Syrian al-Qaeda Looks To Elections To Court Western Support
Hayat Tahrir al-Sham (HTS), formerly Jabhat al-Nusra, controls much of Syria’s Idlib Province. The group is, realistically, Syria’s al-Qaeda affiliate in everything but name, and keeps trying to present itself as a more palatable partner for the west.
This was al-Qaeda’s idea, originally. When the ceasefire in Idlib was being negotiated, HTS held a lot of the territory, and al-Qaeda was very public about the need for the Syrian faction to appear to be independent. This was done with an eye toward getting them support in the war, and now the plan is to play government in Idlib. HTS is planning local elections, and making their morality police much less visible.
The Washington Post over the weakened seemed eager to present a “softened” al-Qaeda group in Idlib: “The Islamist militants attacked the radio station for years, because it played music, because it hired women, because its liberal values posed a challenge to Syria’s zealous men with guns,” the report began.
“Lately, though, the attacks on the station have stopped, and its tormentor — a militant group once affiliated with al-Qaeda called Hayat Tahrir al-Sham — is trying to convince Syrians and the world it is no longer as radical or repressive as it once was,” it continued.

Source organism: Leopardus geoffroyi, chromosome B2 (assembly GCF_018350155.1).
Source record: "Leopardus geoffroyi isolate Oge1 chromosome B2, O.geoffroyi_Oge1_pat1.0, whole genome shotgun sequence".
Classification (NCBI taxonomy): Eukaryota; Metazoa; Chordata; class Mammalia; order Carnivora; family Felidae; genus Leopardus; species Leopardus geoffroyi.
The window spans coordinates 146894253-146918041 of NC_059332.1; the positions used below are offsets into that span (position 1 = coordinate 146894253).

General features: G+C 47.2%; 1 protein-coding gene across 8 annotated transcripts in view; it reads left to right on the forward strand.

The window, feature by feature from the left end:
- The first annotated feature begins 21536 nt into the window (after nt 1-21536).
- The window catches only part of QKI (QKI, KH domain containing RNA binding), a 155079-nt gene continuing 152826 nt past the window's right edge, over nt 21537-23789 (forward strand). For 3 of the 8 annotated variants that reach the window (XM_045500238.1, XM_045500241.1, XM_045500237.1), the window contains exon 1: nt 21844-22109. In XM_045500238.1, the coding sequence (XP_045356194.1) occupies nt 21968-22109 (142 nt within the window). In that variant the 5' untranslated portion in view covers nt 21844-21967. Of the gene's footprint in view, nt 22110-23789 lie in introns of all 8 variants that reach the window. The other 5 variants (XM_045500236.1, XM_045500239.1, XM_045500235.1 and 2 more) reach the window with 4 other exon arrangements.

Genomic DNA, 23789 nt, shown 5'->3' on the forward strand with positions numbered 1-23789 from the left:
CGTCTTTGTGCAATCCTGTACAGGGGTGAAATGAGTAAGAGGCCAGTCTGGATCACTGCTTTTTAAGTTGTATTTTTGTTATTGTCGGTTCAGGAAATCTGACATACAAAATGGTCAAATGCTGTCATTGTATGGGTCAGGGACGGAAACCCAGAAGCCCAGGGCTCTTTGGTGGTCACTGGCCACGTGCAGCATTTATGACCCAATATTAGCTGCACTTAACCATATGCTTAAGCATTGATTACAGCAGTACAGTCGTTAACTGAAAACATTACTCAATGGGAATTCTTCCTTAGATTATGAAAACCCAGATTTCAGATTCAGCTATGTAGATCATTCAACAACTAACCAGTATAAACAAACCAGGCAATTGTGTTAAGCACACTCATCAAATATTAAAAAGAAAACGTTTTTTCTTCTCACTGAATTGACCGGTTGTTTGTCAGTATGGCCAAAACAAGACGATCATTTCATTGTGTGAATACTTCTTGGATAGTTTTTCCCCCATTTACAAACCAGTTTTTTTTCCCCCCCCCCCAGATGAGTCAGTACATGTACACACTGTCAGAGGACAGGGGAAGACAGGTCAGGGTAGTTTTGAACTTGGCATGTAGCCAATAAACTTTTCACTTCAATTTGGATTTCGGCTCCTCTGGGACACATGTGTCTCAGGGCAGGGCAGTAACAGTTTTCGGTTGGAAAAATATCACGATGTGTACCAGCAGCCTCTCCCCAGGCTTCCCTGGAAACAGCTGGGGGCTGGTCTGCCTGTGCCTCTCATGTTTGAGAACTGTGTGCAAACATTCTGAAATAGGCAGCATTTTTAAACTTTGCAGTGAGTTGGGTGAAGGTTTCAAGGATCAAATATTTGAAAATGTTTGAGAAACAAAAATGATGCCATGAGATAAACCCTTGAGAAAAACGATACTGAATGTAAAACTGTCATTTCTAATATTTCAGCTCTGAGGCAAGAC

And here’s where WaPo actually tries to revive the “moderate rebels” label as applied to al-Qaeda:
Now the group says its focus has shifted to providing services to millions of people in Syria’s rebel-held Idlib province through a fledgling government. It severed ties with al-Qaeda five years ago and says it is cracking down on other extremist groups. The founder of HTS, a veteran jihadist once seemingly ubiquitous in military fatigues, these days is photographed wearing suits.
“That faction that used to harass us is trying to show people that they are moderate,” said Abdullah Klido, the chief executive of the radio station, called Radio Fresh. “They are trying to organize things so they appear in the image of a state.”
Ruthless jihadist group has chosen to “soften its brand”. Thanks Washington Post. https://t.co/o6Wbvues16
— Jake Hanrahan (@Jake_Hanrahan) January 3, 2022
With the war slowing down, HTS wants to give the appearance of a valuable alternative to Assad.
As al-Qaeda’s affiliate, only Turkey was really willing to accept that. As al-Qaeda’s affiliate with a lot of window-dressing, they may well have more interested parties.
Mon, 01/03/2022 – 21:40
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